Who is she? She’s intellectual, cool, and a bit of a romantic, but she doesn’t give her approval easily or smile too much. She might run around in black-tipped Chanel slingbacks, or barefoot if she’s on vacation. She has a signature perfume. She eats cheese without abandon and nurses a single glass of wine all night because she’s a master of reasonable indulgences. She’s almost always white, hetero, and thin, and you can only conjure her by willfully ignoring the many French women whose daily routines do not involve bicycling along the Seine in miniskirts with baguettes tucked under their arms.
But the French Girl’s influence is tangible. She makes money for big American drugstore chains, department stores, independent brands, book publishers, magazines, and digital media companies. She definitely has something to do with the fact that rosé, sales of which outpaced the rest of the wine market last year, has become so popular in the US.
The obsession has become a business, and in that sense, the French Girl is perfectly real.
Designers and architects choose them for the wow-factor, rather than for any inherent advantage. A single one costs around $900,000 to install—at least four times the cost of an ordinary escalator.
Technically, the spiral escalator is stupidly twiddly. They require considerable, highly skilled manual labor that can’t be replicated in a factory: artisanal escalation. And there are plenty of things that can go wrong. “If there is even a slight discrepancy, they just won’t move,” Kudo says.
I was determined to understand this birthright, including what was toxic in it, as completely as possible. I’m now an English professor at Harvard, and in recent years some of my students have seemed acutely anxious when they are asked to confront the crueller strains of our cultural legacy. In my own life, that reflex would have meant closing many of the books I found most fascinating, or succumbing to the general melancholy of my parents. They could not look out at a broad meadow from the windows of our car without sighing and talking about the number of European Jews who could have been saved from annihilation and settled in that very space. (For my parents, meadows should have come with what we now call “trigger warnings.”) I was eager to expand my horizons, not to retreat into a defensive crouch. Prowling the stacks of Yale’s vast library, I sometimes felt giddy with excitement. I had a right to all of it, or, at least, to as much of it as I could seize and chew upon. And the same was true of everyone else.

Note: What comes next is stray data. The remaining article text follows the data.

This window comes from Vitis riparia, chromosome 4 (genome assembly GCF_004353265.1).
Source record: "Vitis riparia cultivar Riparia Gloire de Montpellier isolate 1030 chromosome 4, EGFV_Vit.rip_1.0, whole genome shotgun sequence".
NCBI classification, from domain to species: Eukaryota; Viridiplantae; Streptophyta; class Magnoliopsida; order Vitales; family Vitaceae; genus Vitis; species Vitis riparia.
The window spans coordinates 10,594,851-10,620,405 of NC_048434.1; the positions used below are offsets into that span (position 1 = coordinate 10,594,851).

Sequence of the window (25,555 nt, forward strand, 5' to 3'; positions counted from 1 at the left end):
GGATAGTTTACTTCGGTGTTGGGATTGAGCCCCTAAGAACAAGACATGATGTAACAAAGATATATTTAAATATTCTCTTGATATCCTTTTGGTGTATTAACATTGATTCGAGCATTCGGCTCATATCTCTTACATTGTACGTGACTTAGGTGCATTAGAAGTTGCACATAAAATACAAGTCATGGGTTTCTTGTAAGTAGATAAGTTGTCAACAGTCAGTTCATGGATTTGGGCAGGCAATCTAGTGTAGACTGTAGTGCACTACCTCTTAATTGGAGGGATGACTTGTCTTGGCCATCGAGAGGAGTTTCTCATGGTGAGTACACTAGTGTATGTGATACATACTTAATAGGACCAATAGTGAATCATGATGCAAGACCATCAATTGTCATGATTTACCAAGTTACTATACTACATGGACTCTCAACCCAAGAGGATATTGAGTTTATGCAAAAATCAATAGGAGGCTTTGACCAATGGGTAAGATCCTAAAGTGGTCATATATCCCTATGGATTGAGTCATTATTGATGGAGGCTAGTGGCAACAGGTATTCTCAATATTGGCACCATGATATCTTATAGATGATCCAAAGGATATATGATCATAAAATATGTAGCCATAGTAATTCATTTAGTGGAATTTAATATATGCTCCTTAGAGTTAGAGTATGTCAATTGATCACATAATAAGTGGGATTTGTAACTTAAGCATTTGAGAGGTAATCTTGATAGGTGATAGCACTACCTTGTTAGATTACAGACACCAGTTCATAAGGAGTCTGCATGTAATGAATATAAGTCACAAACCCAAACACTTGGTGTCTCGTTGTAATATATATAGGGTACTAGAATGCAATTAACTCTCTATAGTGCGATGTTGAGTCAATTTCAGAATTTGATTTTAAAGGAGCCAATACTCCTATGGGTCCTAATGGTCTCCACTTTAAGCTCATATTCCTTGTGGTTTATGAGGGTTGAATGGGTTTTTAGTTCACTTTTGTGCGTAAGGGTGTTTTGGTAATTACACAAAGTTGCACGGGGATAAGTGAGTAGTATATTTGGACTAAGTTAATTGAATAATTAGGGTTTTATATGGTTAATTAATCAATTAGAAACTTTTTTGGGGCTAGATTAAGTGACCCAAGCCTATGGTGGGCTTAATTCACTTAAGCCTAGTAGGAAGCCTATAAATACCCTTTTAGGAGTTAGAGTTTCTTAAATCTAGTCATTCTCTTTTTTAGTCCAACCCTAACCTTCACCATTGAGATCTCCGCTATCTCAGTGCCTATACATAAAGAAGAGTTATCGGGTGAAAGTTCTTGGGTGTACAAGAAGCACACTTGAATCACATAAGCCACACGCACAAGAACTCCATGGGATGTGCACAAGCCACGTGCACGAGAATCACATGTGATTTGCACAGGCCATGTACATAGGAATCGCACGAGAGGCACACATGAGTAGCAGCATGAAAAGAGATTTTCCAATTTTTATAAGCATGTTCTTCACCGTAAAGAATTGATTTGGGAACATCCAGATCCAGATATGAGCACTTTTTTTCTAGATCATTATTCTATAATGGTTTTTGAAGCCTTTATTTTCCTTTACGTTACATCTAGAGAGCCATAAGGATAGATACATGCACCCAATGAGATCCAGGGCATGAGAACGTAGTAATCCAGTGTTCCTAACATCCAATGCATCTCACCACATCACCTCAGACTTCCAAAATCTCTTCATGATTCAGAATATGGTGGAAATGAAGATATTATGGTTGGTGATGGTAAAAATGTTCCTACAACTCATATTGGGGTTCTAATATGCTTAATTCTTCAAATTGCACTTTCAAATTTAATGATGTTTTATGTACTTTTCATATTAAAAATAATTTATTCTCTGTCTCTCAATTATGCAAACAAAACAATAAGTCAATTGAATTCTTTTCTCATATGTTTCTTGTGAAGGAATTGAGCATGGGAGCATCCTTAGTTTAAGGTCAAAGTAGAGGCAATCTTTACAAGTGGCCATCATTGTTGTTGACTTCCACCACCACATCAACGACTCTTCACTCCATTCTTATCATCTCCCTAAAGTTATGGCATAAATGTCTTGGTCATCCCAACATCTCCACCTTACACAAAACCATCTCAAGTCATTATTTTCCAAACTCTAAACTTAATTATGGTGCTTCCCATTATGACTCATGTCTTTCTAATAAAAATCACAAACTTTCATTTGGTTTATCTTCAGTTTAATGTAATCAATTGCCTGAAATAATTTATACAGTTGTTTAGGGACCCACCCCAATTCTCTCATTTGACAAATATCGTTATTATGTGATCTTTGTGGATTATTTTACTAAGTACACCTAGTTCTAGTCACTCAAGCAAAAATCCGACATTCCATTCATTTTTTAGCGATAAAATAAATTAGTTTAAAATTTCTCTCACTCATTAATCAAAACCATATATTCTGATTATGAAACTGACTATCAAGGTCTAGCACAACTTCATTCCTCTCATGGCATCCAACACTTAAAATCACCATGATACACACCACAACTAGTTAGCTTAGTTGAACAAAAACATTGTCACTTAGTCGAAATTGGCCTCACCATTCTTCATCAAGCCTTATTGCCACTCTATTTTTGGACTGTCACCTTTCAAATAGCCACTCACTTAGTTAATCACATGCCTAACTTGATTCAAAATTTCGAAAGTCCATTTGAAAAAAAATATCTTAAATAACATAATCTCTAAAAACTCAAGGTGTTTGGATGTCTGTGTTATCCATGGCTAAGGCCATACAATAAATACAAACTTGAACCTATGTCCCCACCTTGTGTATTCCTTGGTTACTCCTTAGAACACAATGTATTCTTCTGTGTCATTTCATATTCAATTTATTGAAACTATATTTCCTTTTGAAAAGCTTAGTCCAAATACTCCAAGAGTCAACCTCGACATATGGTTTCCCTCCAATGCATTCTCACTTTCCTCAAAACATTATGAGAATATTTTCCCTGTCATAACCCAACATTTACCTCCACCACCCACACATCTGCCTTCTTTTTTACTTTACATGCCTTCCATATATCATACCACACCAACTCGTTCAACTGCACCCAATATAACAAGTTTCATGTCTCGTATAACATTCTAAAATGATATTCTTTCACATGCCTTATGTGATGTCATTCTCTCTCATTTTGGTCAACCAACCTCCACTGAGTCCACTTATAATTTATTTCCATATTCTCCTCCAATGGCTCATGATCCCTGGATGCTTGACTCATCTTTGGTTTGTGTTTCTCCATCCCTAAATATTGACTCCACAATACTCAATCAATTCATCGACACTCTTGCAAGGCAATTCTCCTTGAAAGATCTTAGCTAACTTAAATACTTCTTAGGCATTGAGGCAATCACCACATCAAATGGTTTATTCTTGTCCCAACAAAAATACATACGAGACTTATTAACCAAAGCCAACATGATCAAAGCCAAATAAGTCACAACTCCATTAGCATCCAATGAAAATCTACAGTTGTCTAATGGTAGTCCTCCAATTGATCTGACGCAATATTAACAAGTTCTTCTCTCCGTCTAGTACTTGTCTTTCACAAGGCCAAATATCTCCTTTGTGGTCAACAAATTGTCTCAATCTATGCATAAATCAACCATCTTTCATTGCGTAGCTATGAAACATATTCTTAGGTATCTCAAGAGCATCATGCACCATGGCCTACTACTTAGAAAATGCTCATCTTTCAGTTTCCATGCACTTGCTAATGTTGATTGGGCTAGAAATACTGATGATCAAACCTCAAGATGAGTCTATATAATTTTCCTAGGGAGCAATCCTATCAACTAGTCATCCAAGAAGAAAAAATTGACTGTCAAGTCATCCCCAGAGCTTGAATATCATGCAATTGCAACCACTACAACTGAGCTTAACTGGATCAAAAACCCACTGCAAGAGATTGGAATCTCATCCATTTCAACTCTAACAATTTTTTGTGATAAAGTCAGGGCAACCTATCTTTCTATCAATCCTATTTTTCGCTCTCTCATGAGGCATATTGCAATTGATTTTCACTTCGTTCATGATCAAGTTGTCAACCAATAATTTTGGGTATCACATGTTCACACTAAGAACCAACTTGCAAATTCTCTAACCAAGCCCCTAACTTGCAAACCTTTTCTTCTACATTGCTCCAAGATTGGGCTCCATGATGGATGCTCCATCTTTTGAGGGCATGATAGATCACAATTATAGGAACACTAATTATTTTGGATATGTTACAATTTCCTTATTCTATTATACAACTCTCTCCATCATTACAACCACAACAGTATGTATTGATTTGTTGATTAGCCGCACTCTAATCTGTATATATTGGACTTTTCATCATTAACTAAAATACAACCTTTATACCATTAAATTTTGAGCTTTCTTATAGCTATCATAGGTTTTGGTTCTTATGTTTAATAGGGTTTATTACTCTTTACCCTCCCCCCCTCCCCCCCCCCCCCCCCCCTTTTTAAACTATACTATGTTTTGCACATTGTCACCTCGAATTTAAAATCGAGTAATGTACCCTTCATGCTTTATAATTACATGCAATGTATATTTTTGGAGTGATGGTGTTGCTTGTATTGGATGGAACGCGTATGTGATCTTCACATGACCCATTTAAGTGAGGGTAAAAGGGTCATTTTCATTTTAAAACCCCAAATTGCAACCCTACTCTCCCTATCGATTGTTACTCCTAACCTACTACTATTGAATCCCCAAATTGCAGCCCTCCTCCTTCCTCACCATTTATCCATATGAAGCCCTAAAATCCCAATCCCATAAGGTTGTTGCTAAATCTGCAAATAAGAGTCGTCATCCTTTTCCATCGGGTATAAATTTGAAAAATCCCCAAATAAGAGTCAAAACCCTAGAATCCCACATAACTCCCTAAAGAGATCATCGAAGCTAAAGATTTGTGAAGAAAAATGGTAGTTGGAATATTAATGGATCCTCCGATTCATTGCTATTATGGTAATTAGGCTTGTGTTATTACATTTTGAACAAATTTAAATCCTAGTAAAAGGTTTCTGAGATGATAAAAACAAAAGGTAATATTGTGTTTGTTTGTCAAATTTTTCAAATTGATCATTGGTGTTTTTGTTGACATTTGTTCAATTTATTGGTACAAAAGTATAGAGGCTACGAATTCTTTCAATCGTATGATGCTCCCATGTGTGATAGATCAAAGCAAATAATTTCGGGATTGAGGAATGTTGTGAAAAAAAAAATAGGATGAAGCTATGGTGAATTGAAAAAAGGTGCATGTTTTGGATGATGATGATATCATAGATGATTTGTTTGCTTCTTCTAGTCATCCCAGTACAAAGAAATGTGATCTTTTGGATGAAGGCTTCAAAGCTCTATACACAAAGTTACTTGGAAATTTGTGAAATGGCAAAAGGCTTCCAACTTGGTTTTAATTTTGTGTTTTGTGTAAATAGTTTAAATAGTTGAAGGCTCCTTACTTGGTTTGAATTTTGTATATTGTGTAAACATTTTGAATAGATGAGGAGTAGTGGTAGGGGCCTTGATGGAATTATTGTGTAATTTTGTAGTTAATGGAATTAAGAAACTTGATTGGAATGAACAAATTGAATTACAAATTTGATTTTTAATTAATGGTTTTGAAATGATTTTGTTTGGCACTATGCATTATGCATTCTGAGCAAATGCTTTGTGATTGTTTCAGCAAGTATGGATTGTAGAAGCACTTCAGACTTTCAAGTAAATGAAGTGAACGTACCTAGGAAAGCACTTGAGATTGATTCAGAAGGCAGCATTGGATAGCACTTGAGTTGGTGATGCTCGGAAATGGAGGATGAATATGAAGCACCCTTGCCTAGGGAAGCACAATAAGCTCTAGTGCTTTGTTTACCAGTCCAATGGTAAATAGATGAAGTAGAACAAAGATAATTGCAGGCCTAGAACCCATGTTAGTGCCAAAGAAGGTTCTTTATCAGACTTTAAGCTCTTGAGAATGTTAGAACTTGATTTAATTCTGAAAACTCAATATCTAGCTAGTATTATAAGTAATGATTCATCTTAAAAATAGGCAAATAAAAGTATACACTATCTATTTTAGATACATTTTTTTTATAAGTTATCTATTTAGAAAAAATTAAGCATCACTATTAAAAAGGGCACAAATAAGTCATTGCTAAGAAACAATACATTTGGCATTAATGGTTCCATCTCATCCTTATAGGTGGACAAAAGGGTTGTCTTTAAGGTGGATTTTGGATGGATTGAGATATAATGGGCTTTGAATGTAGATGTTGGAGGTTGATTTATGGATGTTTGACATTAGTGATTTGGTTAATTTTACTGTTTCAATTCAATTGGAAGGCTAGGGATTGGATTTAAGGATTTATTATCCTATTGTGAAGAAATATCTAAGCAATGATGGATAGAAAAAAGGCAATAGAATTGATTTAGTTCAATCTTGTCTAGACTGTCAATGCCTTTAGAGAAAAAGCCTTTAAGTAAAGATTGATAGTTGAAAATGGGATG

I already had an inkling of what I now more fully grasp. My experience of mingled perplexity, pleasure, and discomfort was only a version—informed by the accidents of a particular religion, family, identity, and era—of an experience shared by every thinking person in the course of a lifetime. What you inherit, what you receive from a world that you did not fashion but that will do its best to fashion you, is at once beautiful and repellent. You somehow have to come to terms with what is ugly as well as what is precious.
In an era of inflationary cheap praise, in which every run-of-the-mill thriller is advertised as some sort of Nobel-worthy combination of Shakespeare, Scott Turow and, inevitably, “Gone Girl,” “The Sisters Chase” is that rare thing, a slow burner that conceals its cunning and sneaks up on you unawares.
“You see, I have a condition,” Tom Hazard, the narrator of this engaging novel, confesses on page one. He is quasi-immortal. “I am old – old in the way that a tree, or a quahog clam, or a Renaissance painting is old. I was born well over four hundred years ago, on the third of March 1581 …” For every 13 or 14 human years, he ages one year. But far from bringing him godlike pleasure, his condition places him at a mournful distance from the rest of humanity, doomed to see everyone he loves age and die. Yep, this is one for fans of Audrey Niffenegger’s The Time Traveler’s Wife.